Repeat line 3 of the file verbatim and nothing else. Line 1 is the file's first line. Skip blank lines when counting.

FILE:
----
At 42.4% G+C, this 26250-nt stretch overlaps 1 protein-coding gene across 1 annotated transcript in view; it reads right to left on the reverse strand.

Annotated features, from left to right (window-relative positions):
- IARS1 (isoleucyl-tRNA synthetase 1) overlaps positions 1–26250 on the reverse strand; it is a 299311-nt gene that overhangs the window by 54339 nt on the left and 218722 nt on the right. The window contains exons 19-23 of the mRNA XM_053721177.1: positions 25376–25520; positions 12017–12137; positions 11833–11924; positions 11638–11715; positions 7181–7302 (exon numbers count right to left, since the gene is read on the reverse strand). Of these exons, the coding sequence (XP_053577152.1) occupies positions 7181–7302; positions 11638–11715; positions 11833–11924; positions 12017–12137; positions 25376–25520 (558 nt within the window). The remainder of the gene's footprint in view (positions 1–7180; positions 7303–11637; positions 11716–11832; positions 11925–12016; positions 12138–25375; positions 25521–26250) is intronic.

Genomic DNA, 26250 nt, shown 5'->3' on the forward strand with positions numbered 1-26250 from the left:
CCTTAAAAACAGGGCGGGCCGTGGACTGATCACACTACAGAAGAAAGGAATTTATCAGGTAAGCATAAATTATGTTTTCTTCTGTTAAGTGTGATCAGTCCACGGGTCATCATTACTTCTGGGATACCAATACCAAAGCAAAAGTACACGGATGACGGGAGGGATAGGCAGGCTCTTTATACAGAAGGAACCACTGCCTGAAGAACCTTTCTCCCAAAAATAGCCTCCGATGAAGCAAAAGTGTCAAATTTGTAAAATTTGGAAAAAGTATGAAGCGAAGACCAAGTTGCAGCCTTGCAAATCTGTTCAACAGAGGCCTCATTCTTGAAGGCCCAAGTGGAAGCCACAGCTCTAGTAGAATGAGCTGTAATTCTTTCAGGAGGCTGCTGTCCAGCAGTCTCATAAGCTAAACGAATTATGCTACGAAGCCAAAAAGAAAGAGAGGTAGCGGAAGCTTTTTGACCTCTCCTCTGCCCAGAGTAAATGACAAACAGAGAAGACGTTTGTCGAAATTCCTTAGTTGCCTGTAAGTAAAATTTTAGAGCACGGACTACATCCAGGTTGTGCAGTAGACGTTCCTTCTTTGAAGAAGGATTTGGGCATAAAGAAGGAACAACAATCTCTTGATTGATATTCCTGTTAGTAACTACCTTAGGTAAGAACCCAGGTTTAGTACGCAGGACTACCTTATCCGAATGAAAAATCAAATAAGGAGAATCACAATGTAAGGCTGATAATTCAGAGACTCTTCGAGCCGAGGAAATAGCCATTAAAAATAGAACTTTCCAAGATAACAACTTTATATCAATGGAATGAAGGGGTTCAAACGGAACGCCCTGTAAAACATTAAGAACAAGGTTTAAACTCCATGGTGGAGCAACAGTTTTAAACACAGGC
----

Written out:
- IARS1 (isoleucyl-tRNA synthetase 1) overlaps positions 1–26250 on the reverse strand; it is a 299311-nt gene that overhangs the window by 54339 nt on the left and 218722 nt on the right. The window contains exons 19-23 of the mRNA XM_053721177.1: positions 25376–25520; positions 12017–12137; positions 11833–11924; positions 11638–11715; positions 7181–7302 (exon numbers count right to left, since the gene is read on the reverse strand). Of these exons, the coding sequence (XP_053577152.1) occupies positions 7181–7302; positions 11638–11715; positions 11833–11924; positions 12017–12137; positions 25376–25520 (558 nt within the window). The remainder of the gene's footprint in view (positions 1–7180; positions 7303–11637; positions 11716–11832; positions 11925–12016; positions 12138–25375; positions 25521–26250) is intronic.